Echelon the Seeker: The Search for Meaning and Self-Discovery

“Echelon the Seeker is a project of meaning and discovery. The trudging of mind and spirit in the foliage of truth.”


On April 15, 2017 we attended the first annual Fox Fest put on by The Fox & Monocle Collective. It was a sold-out event with chill, artsy vibes, and mesmerizing rhythms that took over Lowe Mill Arts & Entertainment in Huntsville, Alabama. We had a blast and as promised, all this month we are highlighting some of the creative minds that made this event the success it was. 

The Fox and Monocle Collective formed in 2012 initially as a college art and production club. Iman Qing, one of the founding members expressed that, “We felt Oakwood University was in need of a creative environment for artists to share and express themselves in an open space, we hoped to supply a need that was not being fulfilled.”

The idea of hosting a music festival (Fox Fest) originated within the collective shortly after their first private open studio session held at an apartment in Huntsville. The Fox Fest was meant to be a place in which creators and those who have dedicated their energy to passion and purpose to showcase their talents. The festival was a celebration of creation.



We had the opportunity to talk a little with artist, Echelon the Seeker (Jason Sellers) just before his set during Fox Fest. Since then, he’s been featured on the Afropunk blog. Check out his self-titled, debut EP at the end of this post.

Rachael: So Jason what is the meaning behind the name Echelon the Seeker?

Echelon the Seeker: Echelon the Seeker it's basically just a moniker. It just means looking to go higher. My mom always used to say to me when I was growing up, “We're truth seekers. We look for the truth no matter what you do in life. Just always look for the truth.” At the point in my life where I came up with "Echelon" a lot of bad things had happened to me and I felt like I was at a low point. I wanted to go higher. So I was just thinking "Echelon" trying to just get to that next level and look for whatever's next, whatever's good for me. So Echelon the Seeker--looking to go higher is basically what it means.

R: So a lot of people know you from the 911 Reporters (former band). How did you transition into solo artistry and what inspired you to take that route?

E: Well I guess at that point, everybody had graduated in the band. Dre (former bandmate from 911 Reporters) was gone pretty much, Sam (former bandmate from 911 Reporters) graduated, and everyone was getting married and stuff like that, so the group was slowing down a little bit. I had all this music saved up for the [911] Reporters that was just basically shelved and I was like, “You know what let me go ahead and just put my own money into it and just do it. So I finally just got the balls and just got it done.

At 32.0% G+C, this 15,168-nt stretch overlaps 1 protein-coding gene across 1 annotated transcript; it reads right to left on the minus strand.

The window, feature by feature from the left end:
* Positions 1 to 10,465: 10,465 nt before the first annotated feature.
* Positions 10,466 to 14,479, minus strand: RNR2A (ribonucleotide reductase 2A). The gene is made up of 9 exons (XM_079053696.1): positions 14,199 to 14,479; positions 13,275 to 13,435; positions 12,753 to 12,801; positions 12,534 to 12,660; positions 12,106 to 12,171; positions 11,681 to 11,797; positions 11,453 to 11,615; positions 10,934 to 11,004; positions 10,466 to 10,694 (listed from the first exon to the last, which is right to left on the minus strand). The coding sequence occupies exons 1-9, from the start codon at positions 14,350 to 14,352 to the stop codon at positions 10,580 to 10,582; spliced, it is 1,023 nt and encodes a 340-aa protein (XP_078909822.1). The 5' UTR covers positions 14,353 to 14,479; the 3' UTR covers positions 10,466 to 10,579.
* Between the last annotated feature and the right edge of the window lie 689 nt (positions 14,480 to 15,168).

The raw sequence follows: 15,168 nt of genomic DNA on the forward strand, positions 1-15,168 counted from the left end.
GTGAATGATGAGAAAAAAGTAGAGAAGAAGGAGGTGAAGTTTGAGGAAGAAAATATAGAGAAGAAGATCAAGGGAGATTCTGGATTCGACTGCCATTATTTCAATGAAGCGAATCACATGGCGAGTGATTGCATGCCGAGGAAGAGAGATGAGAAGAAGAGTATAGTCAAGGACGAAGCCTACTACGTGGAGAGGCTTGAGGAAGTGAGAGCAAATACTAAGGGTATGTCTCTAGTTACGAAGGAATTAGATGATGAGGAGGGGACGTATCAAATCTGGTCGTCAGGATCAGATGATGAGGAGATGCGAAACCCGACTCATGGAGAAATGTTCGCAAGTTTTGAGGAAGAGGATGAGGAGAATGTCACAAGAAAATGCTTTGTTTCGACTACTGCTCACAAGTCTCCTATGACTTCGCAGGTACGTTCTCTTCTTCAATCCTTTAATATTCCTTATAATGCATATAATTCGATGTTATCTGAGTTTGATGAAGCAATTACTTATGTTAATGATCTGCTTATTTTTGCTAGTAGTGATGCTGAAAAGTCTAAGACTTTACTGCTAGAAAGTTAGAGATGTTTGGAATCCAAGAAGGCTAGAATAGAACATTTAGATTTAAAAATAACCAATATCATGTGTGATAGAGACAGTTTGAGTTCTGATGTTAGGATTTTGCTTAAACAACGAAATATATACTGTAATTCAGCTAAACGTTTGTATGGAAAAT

...I hope people can take something very positive from the album and transfer it to other areas in their life, that’s what it’s for. It’s not just entertainment.

Jode-Leigh: So I bump your album every day.

E: Oh snap, bless man. [laughs]

J: No seriously! It reminds me of so many different things like the 80s, Prince (low-key), classical music, I just made this up but “soul-trap.” [laughs]

E: Yo true, true, true!

J: ...what else, Coldplay, gospel, an infusion of so many things but so very unique and very true to you.

So the song “Mayim Dream” that is my jam.

E: Oh for real?

J: I wish it were longer!

E: Really?!

J: Yea it’s so beautiful, I cry every time I hear it.

E: Really?! Wow, with the synth? A lot of people haven’t said anything to me about that song; it’s very special to me.

J: What inspired that song both musically and emotionally?

E: Well that song, I don't know if a lot of people know this but the “Echelon the Seeker” is actually a concept album. It's about a character or whatever. And during that song, the character is traveling, and so really it's just an interlude about the character going from one place or another. That's in the story, but just me personally I just was vibing honestly. I did that all in one take, which is like crazy. That's actually the only song I did in one take and I'm very, very glad it turned out the way it did. Really interesting, Dre wrote the lyrics for that too.

J: Looking at all the credits for the album, I noticed you utilize a lot of people you went to school with. How important was it to have your people involved musically?

E: It was huge. It was a blessing, you know. It also helped me save some money [laughs]. I think whom we’re most directly inspired by are the people that we’re around, the people whom we see every day, whom we interact with and luckily I'm around some really wonderful people. Dre, Marcellus, my little brother [Andrew Sellers]...they're just really good artists in their own right and they have a lot to say. So just being able to utilize them was huge because we already had the relationship. It was it was almost like I didn't have to ask them they were already there the whole time so it just worked out really good.

J: So as you solidify your place in the music world, what message do you hope your fans gain from your music?

E: Hmm...self-realization. I hope people take my music and they don't just see it as entertainment. I hope it calls them to action to make their environment better, to make people around them better. To make themselves better you know? To self-identify, I hope it brings identity to our community, especially the black community. The “Chosen Ones” is about that. This song is essentially about black folks coming through self-realization. So I hope people can take something very positive from the album and transfer it to other areas in their life, that's what it's for. It's not just entertainment.


Photography: Brent Hoyte

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